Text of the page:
AASHTO Journal, 3 February 2012
According to Wyden’s office, the plan would transfer $900 million annually collected from customs users fees into a TRIP Bond Trust Account. Those funds would be invested for the life of the bonds to generate interest that would repay the $50 billion in bond principal. The interest on the bonds would be covered by tax credits.
Whitfield said during a news conference Tuesday in the U.S. Capitol that TRIP bonds are an innovative idea and exactly what is needed to help states shore up aging transportation systems. That sentiment was echoed by Wyden, who called the bonds “a shot in the arm for the transportation sector and jobs.”
Hoeven, who said the legislation’s strength is the way it leverages private-sector investment, cited the importance of allowing states to have control over how to spend the dollars and prioritizing the projects they need to do.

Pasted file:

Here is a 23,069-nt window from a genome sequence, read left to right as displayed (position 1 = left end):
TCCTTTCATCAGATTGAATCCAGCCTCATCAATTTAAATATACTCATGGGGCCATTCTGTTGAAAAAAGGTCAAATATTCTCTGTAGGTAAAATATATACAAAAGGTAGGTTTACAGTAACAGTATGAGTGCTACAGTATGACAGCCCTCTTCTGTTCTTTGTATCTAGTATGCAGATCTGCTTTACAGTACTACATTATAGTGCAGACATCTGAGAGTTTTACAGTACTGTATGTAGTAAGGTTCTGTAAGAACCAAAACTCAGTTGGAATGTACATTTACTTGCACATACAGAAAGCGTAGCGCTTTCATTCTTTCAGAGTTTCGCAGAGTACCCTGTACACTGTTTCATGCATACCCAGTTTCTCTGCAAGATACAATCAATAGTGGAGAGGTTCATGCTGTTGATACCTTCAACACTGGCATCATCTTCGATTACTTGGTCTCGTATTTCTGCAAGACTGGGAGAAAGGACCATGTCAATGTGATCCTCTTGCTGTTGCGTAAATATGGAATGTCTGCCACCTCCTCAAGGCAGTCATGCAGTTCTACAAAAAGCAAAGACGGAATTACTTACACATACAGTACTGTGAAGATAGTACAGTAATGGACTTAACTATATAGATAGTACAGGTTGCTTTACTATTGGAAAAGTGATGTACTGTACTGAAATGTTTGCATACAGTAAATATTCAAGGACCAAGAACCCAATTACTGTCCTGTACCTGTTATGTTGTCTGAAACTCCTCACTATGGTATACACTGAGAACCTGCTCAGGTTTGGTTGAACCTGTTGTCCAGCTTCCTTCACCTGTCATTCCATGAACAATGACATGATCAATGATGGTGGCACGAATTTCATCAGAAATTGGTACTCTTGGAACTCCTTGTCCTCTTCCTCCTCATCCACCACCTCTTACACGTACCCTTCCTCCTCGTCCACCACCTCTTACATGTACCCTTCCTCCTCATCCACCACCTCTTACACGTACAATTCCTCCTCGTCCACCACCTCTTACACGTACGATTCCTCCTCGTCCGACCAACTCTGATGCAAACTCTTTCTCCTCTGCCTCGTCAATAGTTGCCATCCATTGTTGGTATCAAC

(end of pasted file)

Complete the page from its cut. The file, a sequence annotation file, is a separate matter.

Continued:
Jack Basso, director of program finance and management for the American Association of State Highway and Transportation Officials, appeared at Tuesday’s news conference.
“America has an infrastructure deficit that in many ways is starting to rival the national debt that we face,” said Basso, who worked with legislators to draft the bill’s language. “We should not lose sight of our fundamental need for our overall investment. These bonds are a down payment.”